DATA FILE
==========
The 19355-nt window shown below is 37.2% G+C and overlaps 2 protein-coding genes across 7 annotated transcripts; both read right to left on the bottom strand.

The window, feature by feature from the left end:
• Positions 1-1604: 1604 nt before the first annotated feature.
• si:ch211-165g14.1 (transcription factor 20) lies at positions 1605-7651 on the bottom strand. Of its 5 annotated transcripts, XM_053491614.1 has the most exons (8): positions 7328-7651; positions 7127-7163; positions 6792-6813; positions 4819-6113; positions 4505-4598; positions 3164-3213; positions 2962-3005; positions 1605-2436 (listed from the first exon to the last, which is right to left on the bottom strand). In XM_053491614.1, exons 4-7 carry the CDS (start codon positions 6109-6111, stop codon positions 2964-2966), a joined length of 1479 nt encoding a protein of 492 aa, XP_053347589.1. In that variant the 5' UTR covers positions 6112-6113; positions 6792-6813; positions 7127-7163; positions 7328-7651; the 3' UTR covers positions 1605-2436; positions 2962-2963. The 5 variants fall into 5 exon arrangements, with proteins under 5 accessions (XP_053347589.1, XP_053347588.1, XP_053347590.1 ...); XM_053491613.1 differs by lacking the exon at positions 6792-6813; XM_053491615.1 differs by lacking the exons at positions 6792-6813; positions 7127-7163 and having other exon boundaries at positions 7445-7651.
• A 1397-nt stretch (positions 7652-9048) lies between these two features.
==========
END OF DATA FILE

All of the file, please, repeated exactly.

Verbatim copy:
The 19355-nt window shown below is 37.2% G+C and overlaps 2 protein-coding genes across 7 annotated transcripts; both read right to left on the bottom strand.

The window, feature by feature from the left end:
• Positions 1-1604: 1604 nt before the first annotated feature.
• si:ch211-165g14.1 (transcription factor 20) lies at positions 1605-7651 on the bottom strand. Of its 5 annotated transcripts, XM_053491614.1 has the most exons (8): positions 7328-7651; positions 7127-7163; positions 6792-6813; positions 4819-6113; positions 4505-4598; positions 3164-3213; positions 2962-3005; positions 1605-2436 (listed from the first exon to the last, which is right to left on the bottom strand). In XM_053491614.1, exons 4-7 carry the CDS (start codon positions 6109-6111, stop codon positions 2964-2966), a joined length of 1479 nt encoding a protein of 492 aa, XP_053347589.1. In that variant the 5' UTR covers positions 6112-6113; positions 6792-6813; positions 7127-7163; positions 7328-7651; the 3' UTR covers positions 1605-2436; positions 2962-2963. The 5 variants fall into 5 exon arrangements, with proteins under 5 accessions (XP_053347589.1, XP_053347588.1, XP_053347590.1 ...); XM_053491613.1 differs by lacking the exon at positions 6792-6813; XM_053491615.1 differs by lacking the exons at positions 6792-6813; positions 7127-7163 and having other exon boundaries at positions 7445-7651.
• A 1397-nt stretch (positions 7652-9048) lies between these two features.